From Schoharie to Middleburgh: Slow down!


By Jim Poole

Loudly calling for traffic to slow down, about 50 people urged the state to lower speed limits on Routes 30 and 30A from I-88 to Middleburgh Thursday night.
The meeting, held at the Schoharie Firehouse to get public opinion on speed limits, drew people who live along the routes and drive them daily.
Opinions were almost unanimous.
The state Department of Transportation––whose representatives did not attend––sets speed limits, and Senator Jim Seward and Assemblyman Chris Tague will take the public comments to press DOT. (See related story.)
“DOT has traffic engineers,” said Senator Seward, “but the real experts are those who live along 30 and 30A and travel them every day.”
Speaker after speaker followed, almost all of them arguing to lower the stated limits of 50 and 55 miles per hour.
“The speed limit is just unacceptable,” said Barton Finegan, long a lower-limit advocate who lives on 30A near the Apple Barrel.
“If you reduce it to 40, it will take just another minute. I don’t understand why DOT doesn’t make changes.”
Others argued that lines of sight near the Carrot Barn and Apple Barrel are poor for drivers pulling into traffic at 50 miles per hour.
Bob Price served with the Scho-Wright Ambulance Service for nine years and went to many accidents on the two routes.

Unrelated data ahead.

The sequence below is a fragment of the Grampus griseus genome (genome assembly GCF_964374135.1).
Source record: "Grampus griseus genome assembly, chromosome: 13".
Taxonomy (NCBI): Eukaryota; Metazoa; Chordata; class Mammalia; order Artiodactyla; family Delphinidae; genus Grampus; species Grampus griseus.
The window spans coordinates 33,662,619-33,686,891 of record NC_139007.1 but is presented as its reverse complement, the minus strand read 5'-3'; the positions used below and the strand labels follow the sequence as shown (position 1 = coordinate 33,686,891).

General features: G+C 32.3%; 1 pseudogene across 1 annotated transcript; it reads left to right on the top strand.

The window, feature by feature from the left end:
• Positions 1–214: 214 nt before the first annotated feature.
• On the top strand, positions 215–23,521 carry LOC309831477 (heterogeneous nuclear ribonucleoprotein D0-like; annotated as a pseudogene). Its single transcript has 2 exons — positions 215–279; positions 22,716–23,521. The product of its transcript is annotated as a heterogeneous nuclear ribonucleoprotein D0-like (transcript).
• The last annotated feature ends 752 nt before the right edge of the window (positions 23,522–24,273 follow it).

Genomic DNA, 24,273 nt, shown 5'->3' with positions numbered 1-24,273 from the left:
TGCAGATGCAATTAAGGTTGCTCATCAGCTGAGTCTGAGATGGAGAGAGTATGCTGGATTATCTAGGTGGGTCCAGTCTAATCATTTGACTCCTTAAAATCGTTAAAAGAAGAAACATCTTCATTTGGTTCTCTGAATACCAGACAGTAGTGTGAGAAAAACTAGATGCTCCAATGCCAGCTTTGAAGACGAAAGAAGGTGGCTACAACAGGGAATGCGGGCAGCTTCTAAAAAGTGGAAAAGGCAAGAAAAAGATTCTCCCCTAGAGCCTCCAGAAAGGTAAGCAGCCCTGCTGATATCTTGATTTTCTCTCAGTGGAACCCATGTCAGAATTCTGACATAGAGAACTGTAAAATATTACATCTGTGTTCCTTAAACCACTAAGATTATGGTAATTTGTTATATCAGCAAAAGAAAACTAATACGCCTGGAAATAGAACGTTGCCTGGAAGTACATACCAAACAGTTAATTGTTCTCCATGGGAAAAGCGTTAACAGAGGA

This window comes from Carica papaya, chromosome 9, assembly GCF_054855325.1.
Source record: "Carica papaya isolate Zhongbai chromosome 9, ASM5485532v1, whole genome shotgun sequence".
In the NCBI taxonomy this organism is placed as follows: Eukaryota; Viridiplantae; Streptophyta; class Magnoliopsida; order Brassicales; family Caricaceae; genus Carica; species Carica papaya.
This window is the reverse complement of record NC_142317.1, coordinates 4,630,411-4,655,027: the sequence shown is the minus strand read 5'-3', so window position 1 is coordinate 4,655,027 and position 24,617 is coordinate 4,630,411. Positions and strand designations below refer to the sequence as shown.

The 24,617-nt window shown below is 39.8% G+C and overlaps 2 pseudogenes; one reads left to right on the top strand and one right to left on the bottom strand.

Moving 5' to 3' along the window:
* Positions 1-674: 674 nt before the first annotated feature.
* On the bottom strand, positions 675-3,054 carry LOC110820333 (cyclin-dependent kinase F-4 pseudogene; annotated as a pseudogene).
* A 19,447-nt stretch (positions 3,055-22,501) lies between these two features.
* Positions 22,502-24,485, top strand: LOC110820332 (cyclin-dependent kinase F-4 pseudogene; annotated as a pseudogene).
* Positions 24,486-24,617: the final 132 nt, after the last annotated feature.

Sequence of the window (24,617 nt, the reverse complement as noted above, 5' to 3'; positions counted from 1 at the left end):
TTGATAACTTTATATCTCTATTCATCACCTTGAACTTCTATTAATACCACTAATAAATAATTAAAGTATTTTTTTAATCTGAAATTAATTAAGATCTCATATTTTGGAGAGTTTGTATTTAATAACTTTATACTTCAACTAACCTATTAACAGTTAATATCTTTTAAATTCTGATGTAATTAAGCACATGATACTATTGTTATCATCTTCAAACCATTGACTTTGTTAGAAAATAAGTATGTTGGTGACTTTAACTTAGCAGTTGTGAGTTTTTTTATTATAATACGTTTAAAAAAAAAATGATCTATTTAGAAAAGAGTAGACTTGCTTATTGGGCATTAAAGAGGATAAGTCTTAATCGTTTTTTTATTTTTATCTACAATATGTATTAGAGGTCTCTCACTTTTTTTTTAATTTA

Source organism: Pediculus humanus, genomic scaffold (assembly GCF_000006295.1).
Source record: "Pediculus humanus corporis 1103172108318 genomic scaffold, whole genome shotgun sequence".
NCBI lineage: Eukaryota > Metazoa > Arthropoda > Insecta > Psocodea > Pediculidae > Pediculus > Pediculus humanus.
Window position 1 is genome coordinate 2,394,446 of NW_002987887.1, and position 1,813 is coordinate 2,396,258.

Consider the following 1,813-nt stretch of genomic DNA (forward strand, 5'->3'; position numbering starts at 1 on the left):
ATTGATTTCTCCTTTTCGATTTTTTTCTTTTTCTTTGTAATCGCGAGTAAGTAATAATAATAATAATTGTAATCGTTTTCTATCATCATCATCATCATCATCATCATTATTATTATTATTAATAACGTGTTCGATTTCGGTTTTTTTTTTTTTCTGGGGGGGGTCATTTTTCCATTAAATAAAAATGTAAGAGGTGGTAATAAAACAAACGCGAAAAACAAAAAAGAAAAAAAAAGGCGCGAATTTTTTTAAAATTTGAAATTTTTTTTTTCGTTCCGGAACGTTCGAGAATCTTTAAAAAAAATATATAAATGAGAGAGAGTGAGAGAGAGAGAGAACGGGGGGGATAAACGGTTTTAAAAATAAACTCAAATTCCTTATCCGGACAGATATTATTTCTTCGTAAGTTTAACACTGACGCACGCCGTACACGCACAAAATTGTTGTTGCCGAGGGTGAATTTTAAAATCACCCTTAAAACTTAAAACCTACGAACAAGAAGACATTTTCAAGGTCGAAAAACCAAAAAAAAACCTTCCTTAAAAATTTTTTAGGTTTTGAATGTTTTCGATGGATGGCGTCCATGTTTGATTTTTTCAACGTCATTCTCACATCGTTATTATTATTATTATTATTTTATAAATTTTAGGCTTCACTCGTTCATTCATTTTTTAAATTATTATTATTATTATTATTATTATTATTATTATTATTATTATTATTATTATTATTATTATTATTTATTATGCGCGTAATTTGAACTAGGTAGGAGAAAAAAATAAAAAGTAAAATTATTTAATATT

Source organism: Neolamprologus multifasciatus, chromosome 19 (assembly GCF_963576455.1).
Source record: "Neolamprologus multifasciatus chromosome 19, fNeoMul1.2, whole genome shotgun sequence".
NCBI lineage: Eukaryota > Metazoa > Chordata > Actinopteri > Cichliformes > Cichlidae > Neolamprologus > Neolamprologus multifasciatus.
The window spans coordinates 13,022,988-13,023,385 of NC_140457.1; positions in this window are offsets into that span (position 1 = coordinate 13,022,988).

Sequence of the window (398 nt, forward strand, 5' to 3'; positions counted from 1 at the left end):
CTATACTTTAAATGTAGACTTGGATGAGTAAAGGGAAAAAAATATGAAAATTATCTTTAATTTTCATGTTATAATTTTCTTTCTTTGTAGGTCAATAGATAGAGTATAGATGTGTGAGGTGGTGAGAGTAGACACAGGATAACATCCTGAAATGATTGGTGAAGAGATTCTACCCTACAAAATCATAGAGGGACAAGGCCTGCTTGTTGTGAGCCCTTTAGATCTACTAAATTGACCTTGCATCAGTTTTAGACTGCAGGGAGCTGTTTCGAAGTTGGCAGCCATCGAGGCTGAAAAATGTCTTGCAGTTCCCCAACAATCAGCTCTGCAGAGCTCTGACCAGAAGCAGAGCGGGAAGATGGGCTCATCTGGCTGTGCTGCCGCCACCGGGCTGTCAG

“And I was on duty only one day a week,” Mr. Price said. “If DOT doesn’t make changes, there’s going to be a repeat.”
Several speakers pointed to other poor sight lines by the Stony Brook Road-Route 30 intersection south of Schoharie.
“There are so many blind spots on Route 30,” said Sean Byrne.
A few people referenced the horrific accident in October 2018 when a limo barreled down the steep hill on 30 and crashed near the Apple Barrel.
While that was likely vehicle failure, it was another example of how dangerous the hill is and that the limit should be lowered.
Schoharie Mayor Larry Caza offered several suggestions for improved safety and blasted DOT for not lowering limits after past requests.
“Don’t tell me that cost-analysis doesn’t warrant it,” Mayor Caza said. “The loss of life warrants it.”
Schoharie County Sheriff Ron Stevens noted that cars today are safer, quieter and stop faster.
“One thing that hasn’t improved are the drivers,” Sheriff Stevens said.
“If you leave the speed limit at 50, they’ll drive 55 or 60. Shoot for 40 and settle for 45.”
Many offered other safety measures besides lowering the limit. Jessica Kirby, whose family owns the Apple Barrel, suggested more prominent speed limit signs and making Route 30 a Scenic Byway, a move that would encourage slower driving.
Among others, Pat Clancy suggested a full traffic light at the Route 7-Route 30 intersection instead of the blinking light now.
Only Bob Vedder, who drives large trucks, argued that 50 miles per hour was appropriate. Inattentive auto drivers who pull out in front of trucks are more of a problem, he said.
“If you’re going through there in a large truck, you’ve gotta be on your toes,” Mr. Vedder said.
Assemblyman Tague said he and Senator Seward will take the public comments and meet with DOT. There will be a public follow-up meeting, Assemblyman Tague said.
Assemblyman Angelo Santabarbara also attended Thursday’s session.